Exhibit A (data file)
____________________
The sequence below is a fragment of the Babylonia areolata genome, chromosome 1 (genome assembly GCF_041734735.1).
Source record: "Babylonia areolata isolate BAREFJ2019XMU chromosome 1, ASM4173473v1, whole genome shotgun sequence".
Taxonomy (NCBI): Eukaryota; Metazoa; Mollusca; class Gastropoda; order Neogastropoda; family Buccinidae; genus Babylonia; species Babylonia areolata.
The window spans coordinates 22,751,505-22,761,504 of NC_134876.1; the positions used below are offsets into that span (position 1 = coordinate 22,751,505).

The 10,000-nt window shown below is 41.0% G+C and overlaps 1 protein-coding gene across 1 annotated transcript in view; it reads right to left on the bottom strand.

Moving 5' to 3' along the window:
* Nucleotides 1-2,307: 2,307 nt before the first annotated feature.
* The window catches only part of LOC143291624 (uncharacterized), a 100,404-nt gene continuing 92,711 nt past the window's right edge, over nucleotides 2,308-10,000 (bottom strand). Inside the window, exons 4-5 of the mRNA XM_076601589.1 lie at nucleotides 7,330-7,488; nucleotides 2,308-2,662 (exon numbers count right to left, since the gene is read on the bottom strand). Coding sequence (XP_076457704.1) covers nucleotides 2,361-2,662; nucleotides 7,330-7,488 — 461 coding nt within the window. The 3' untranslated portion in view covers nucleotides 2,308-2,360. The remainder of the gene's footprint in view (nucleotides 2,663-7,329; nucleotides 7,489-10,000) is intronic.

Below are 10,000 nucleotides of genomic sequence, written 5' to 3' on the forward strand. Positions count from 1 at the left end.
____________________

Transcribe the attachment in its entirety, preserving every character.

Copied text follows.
The sequence below is a fragment of the Babylonia areolata genome, chromosome 1 (genome assembly GCF_041734735.1).
Source record: "Babylonia areolata isolate BAREFJ2019XMU chromosome 1, ASM4173473v1, whole genome shotgun sequence".
Taxonomy (NCBI): Eukaryota; Metazoa; Mollusca; class Gastropoda; order Neogastropoda; family Buccinidae; genus Babylonia; species Babylonia areolata.
The window spans coordinates 22,751,505-22,761,504 of NC_134876.1; the positions used below are offsets into that span (position 1 = coordinate 22,751,505).

The 10,000-nt window shown below is 41.0% G+C and overlaps 1 protein-coding gene across 1 annotated transcript in view; it reads right to left on the bottom strand.

Moving 5' to 3' along the window:
* Nucleotides 1-2,307: 2,307 nt before the first annotated feature.
* The window catches only part of LOC143291624 (uncharacterized), a 100,404-nt gene continuing 92,711 nt past the window's right edge, over nucleotides 2,308-10,000 (bottom strand). Inside the window, exons 4-5 of the mRNA XM_076601589.1 lie at nucleotides 7,330-7,488; nucleotides 2,308-2,662 (exon numbers count right to left, since the gene is read on the bottom strand). Coding sequence (XP_076457704.1) covers nucleotides 2,361-2,662; nucleotides 7,330-7,488 — 461 coding nt within the window. The 3' untranslated portion in view covers nucleotides 2,308-2,360. The remainder of the gene's footprint in view (nucleotides 2,663-7,329; nucleotides 7,489-10,000) is intronic.

Below are 10,000 nucleotides of genomic sequence, written 5' to 3' on the forward strand. Positions count from 1 at the left end.